The government has one purpose that stands above all others: to protect the people. As Americans who value peace and liberty, we must ask ourselves a question. Is the increasing militarization of our police in the United States compatible with the government's primary purpose of protecting us?
Let's be clear: GunTab respects and honors all the good people who are serving in law enforcement across our United States. But this isn't about deciding who is "good" and "bad". This is about the same mundane things that affect any human organization. Specifically, this is about purpose, incentives, and accountability. Over time, any institution with unclear purpose, poorly-aligned incentives, or insufficient accountability will deliver adverse results. Unfortunately, American politics has damaged all of these essential elements for police, over a long period of time and in a variety of ways. This damage has collectively resulted in what has been labeled the "militarization" of our police.
The war on drugs is a leading example of poorly-aligned incentives. Police are supposed to serve their community. If a community wants the freedom to enjoy cannabis, without harming anyone, the war on drugs does the opposite of serve that community – it harms that community. Anyone could see how enforcing a criminal prohibition on cannabis would debauch both the police and the community itself.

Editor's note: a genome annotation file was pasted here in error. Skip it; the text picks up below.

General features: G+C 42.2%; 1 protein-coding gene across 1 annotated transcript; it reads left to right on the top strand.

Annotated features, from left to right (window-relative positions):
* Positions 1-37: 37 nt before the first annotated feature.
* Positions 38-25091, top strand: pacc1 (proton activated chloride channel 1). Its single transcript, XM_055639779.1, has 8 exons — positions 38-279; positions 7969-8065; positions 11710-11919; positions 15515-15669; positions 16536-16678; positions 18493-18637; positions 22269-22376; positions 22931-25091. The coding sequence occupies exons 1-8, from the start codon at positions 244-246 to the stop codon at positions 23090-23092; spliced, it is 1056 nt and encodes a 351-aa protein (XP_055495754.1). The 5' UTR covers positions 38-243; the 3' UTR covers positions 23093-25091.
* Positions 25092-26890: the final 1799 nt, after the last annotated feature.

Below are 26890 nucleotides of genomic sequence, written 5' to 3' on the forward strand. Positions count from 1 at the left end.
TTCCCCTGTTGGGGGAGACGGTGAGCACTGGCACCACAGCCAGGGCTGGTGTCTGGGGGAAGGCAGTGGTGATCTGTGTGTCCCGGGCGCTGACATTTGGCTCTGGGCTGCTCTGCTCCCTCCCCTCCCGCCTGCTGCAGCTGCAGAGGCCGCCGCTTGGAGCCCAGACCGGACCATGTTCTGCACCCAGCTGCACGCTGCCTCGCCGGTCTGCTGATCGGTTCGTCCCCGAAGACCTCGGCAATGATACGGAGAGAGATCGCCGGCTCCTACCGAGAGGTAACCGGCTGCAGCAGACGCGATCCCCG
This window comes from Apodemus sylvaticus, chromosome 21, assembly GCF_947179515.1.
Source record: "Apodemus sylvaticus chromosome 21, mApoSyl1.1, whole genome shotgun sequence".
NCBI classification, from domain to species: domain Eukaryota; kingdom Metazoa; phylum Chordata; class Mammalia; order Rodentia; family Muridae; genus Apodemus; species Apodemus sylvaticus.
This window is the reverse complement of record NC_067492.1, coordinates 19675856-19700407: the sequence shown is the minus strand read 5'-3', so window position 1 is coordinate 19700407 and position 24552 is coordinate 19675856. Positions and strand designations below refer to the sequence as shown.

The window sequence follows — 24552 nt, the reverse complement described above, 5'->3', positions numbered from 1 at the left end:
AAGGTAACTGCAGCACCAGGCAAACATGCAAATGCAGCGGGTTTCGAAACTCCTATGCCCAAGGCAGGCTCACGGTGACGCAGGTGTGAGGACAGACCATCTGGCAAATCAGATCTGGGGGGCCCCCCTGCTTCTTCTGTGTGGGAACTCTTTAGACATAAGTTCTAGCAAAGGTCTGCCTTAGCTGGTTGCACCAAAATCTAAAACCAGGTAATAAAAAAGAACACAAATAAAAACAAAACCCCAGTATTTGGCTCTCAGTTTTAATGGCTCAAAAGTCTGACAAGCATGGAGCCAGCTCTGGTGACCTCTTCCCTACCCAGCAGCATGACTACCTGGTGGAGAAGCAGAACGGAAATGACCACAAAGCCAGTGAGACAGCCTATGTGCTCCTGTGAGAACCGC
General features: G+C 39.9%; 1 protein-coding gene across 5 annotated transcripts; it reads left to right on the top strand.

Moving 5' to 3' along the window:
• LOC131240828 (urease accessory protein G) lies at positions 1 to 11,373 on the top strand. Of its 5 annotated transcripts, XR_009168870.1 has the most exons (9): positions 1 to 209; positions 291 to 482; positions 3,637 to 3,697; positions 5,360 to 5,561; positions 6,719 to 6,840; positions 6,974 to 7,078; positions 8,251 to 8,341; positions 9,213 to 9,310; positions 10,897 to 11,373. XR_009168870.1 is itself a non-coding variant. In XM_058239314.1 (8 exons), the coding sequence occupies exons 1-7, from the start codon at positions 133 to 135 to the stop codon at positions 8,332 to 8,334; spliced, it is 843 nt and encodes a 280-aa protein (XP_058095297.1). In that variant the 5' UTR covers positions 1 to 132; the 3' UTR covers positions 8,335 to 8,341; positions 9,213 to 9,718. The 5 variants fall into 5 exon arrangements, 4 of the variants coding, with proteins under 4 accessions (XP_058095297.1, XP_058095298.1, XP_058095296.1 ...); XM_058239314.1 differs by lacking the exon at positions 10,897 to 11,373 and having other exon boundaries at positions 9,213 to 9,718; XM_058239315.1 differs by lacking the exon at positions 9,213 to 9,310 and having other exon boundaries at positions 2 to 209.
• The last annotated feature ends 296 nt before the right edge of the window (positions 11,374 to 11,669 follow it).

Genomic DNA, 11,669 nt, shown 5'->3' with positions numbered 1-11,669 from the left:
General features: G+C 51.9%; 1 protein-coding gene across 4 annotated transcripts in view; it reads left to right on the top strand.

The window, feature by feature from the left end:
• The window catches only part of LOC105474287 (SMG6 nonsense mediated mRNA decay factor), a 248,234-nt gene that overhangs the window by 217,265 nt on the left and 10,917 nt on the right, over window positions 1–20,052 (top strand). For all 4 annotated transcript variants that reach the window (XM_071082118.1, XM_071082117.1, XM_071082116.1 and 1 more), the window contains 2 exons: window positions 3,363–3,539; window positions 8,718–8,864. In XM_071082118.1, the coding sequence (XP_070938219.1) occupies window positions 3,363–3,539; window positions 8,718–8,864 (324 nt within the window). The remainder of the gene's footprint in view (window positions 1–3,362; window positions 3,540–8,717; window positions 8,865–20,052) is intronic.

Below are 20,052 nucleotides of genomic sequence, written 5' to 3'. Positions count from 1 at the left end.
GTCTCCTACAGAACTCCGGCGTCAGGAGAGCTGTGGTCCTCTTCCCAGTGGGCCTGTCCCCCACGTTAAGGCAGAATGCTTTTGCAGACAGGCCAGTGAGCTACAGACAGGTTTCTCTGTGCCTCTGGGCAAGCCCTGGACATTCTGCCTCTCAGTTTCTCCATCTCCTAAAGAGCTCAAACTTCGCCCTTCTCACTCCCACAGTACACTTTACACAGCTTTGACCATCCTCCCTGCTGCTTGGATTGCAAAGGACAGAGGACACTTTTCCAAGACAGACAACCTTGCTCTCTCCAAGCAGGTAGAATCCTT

Qualified immunity is a notorious example of insufficient accountability. Police should be held accountable if they act recklessly, just like every other American. But qualified immunity allows them to do things like negligently shoot an innocent child and suffer no repercussions. Nobody wants that, yet it happens all the time.
The militarization of our police did not happen overnight. It is the product of countless political decisions over the past century or more. Although well-intentioned, these political decisions have twisted our police practices to the extent that many of them are downright counter-productive. So what were these political decisions?
Our friends at Ammo.com have developed an insightful guide to the history of police militarization in America. It explains the different evolutions of police militarization in the past century, covering Prohibition, the civil rights era, the war on drugs, and the war on terror. They also delve into some contributing legal practices, like civil asset forfeiture and qualified immunity. If you want to learn more about the militarization of police in America, they've created a great primer course. Check it out.